It would be easy and understandable for rugby league fans to descend into a trough of Monday despair after having seen the sport claw its way back into the nation’s consciousness only for it to deliver a capitulation rather than the, as-billed, challenge, come centre stage.
Sitting back and admiring an undeniable masterclass is fine but Langtree was more bloodied nose than bloodletting.
Nevertheless, the usually taciturn but charismatic Wayne Bennett – overseeing his seventh World Club game at the DW Stadium some 22-and-a-half years after his first – succinctly summed up the concept.
“To me they are not really debateable issues. You’ve got a ground that was sold out here tonight and that’s the best endorsement we’ve got for what we’ve done. It’s a bit the Nines in New Zealand, our game’s not that great that we can’t afford to take these opportunities. It was a great contest, far from an exhibition game, it was genuine, it was real.”
Wherever you view it from, unless that’s cowering behind a sofa in St Helens, the World Club Series worked; take a bow organisers.
Yes, our champions, on a night when sensational on-line gang-defence from the Bunnies prevented them from scoring three first-half tries, were taught a lesson.
But not one we don’t already know about. Super League and the NRL are not comparable, that’s the reality not a reality check so, rather than ridiculous introspection after 80 minutes – even if it was on the national stage we crave – lets indulge ourselves with the positives, get some perspective (it is 45 years since we won a Test series after all), stop apologising, hand-wringing and, in the case of some of the commentary, treating fans with near-contempt – we know what we are watching and what constitutes a contest.
Nothing’s changed. Because of the inherent intensity in the NRL borne out of so many athletes playing the sport as first choice there – the monies accruing are a result of that and spent equally – any side on any day there can be world beaters.
In eight seasons Souths have gone from wooden-spooners to the best on the planet, we still have only four sides who have won the Super League in close on 20 years. We should celebrate those of them who have gone on and won World Club Challenges; it is an incredibly tough ask.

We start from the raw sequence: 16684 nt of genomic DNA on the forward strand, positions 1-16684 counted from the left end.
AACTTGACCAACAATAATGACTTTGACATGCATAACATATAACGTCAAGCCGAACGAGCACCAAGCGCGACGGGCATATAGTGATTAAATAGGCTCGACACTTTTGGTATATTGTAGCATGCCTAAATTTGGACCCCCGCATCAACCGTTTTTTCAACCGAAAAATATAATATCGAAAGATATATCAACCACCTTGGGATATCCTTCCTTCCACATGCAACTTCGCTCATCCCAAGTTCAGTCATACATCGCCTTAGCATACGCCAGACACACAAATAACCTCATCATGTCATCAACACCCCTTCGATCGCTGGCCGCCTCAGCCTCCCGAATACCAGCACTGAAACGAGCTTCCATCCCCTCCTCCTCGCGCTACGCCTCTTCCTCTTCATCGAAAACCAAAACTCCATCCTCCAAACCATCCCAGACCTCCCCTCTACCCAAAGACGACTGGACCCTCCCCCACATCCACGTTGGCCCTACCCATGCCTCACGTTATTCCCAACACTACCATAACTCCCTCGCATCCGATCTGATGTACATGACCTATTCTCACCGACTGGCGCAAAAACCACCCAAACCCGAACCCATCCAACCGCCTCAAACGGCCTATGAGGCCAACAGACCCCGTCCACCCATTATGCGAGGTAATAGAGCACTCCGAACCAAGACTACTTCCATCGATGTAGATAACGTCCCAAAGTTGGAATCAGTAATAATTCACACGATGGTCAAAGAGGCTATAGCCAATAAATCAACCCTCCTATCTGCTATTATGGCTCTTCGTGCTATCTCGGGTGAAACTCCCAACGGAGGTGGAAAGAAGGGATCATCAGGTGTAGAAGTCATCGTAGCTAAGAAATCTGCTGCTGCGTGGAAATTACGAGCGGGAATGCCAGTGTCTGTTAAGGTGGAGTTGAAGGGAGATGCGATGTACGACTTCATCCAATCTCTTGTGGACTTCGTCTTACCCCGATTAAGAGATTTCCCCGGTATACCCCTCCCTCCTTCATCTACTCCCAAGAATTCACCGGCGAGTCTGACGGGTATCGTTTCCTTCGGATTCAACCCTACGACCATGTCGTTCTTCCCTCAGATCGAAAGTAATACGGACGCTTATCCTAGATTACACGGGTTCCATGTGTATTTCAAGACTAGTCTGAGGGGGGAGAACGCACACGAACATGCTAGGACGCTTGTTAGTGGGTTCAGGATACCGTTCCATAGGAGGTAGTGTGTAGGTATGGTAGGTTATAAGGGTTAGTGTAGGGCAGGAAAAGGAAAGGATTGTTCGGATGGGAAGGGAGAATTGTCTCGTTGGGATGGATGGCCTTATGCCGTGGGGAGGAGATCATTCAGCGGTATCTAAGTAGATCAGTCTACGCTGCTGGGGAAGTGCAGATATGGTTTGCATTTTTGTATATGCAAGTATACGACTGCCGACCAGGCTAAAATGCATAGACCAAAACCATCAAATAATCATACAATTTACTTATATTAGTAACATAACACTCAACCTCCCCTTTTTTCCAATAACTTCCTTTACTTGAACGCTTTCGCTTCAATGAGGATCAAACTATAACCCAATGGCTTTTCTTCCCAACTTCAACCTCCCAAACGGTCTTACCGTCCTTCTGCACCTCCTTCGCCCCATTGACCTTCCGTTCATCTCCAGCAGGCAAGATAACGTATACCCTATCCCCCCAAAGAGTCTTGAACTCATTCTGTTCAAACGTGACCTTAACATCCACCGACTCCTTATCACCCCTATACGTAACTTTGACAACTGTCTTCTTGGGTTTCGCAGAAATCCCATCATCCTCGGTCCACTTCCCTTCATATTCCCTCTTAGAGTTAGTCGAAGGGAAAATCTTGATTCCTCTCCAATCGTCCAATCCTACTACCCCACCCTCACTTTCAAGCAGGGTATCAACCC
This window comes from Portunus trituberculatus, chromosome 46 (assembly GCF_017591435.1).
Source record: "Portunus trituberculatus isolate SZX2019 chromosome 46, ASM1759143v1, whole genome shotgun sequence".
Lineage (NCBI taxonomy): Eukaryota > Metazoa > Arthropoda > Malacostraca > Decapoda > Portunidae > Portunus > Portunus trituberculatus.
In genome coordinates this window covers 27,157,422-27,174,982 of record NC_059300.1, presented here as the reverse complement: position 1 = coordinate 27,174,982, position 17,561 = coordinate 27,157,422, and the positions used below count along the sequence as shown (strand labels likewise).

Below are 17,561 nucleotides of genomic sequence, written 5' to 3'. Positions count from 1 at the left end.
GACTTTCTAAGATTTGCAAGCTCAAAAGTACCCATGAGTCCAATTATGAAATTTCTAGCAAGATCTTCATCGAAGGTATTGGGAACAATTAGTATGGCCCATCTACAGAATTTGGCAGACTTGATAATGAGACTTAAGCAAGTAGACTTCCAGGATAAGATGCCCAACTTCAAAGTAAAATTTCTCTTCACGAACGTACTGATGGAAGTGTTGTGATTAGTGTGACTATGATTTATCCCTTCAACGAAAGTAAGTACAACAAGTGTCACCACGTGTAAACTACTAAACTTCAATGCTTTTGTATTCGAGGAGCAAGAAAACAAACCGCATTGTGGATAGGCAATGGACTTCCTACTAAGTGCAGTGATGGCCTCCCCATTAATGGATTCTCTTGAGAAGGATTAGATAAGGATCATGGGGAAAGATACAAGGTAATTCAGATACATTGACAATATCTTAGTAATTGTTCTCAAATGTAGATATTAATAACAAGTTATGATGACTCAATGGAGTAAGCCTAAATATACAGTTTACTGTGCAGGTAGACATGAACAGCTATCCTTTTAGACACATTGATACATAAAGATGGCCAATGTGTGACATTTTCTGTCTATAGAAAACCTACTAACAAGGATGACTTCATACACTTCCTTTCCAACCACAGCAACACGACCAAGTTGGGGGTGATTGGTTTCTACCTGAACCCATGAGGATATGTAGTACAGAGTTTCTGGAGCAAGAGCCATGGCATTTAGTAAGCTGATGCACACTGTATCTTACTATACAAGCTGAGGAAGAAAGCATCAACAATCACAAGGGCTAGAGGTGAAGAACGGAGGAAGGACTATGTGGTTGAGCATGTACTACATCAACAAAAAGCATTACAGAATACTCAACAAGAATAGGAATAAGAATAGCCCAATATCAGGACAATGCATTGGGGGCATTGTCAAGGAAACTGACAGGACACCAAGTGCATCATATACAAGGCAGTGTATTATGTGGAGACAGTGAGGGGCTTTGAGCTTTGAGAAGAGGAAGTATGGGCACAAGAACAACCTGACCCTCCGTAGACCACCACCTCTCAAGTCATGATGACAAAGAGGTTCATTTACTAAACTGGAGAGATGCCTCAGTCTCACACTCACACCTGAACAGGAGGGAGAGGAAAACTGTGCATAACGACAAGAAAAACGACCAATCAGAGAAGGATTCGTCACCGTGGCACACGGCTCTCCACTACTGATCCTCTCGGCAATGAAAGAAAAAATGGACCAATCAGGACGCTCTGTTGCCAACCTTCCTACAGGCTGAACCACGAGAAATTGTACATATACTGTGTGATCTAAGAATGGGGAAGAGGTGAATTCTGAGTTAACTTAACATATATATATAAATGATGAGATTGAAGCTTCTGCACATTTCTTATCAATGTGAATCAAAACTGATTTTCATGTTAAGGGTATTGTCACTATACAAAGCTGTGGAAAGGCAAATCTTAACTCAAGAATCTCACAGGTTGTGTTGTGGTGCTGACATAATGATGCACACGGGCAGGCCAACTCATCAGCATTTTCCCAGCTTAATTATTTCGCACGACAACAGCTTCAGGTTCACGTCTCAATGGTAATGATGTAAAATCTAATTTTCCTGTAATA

All the NRL teams over the weekend did the basics of game management magnificently and instinctively; they kicked superbly, their last-ditch, try-saving defence was awesome, they won the collisions, their last tackle plays were better constructed and they won the territorial battle.
Oh, and despite the turgid stereotype we have of them, they love to play what they see, it’s just that they don’t get as many opportunities to exhibit that in the cancelling-out world of the NRL.
Because of the anti-climactic result in the showcase headliner, supporters of the WCS are seen as apologists, but they shouldn’t be. The fans voted with their feet, the players endorsed, sponsors came on board and the PR was unprecedented in recent times.
We found and embraced the celebrity endorsement, and how, with almost all of it centred around Russell Crowe.
Yes he had his directorial film debut to promote but as Jonathan Lieu noted in the Daily Telegraph, one of a host of features that reflected glory on league, “In a sport constantly probing new frontiers, searching for new audiences, awaiting the kick that will take it to the next level, it is no exaggeration to say that Crowe is the sport’s single most precious asset.”
The helicopter-arriving A-lister had the media eating out of his palm and even created his own post-match hashtag #letsgrowthisgametogether.
He was the headline as the highlights featured on the national BBC News bulletin late Sunday night, the Super League Show also broadcast nationwide thereafter.
The event – and his endorsement – allowed us to go up a notch; rugby league with its dinner’s, film premieres, social media stings and appearances on other mainstream programmes appeared out of its comfort zone and grown up.
We even managed to move from ‘Greg Inglis is going to union’ as the initial build up to the handing out of South Sydney Premiers hats to the presenters of Channel Four’s Last Leg, who also went to the game.
Naturally, there was focus on the referee interpretations, which were more, unexpectedly, State of Origin leeway but allowed flow.
Debate initially centred on the high challenges at the Halliwell Jones that went card-unpunished especially given the initial rounds of Super League. What the clattering contacts did illustrate was a huge physical disparity between victim and assailant which made the impact even more dramatic.
Anthony Gelling gave even the most-hardened follower a moment of madness to remember the competition by and to show that it genuinely mattered, the ovation he received and acclaimed as he paraded round post yellow card, founded in our roots of defiance.
Full marks to Warrington for inaugurating the Harry Bath trophy for their game. Samuel Jackson-gate rumbled on, there was talk of the opening round of the NRL being at Wembley in 2016.
The answer to the question of how we bridge the quality gap has again been supplied by Shane Richardson, we need less games here not more. That really would herald a new era.
The broadest of smiles the morning after are in Redfern.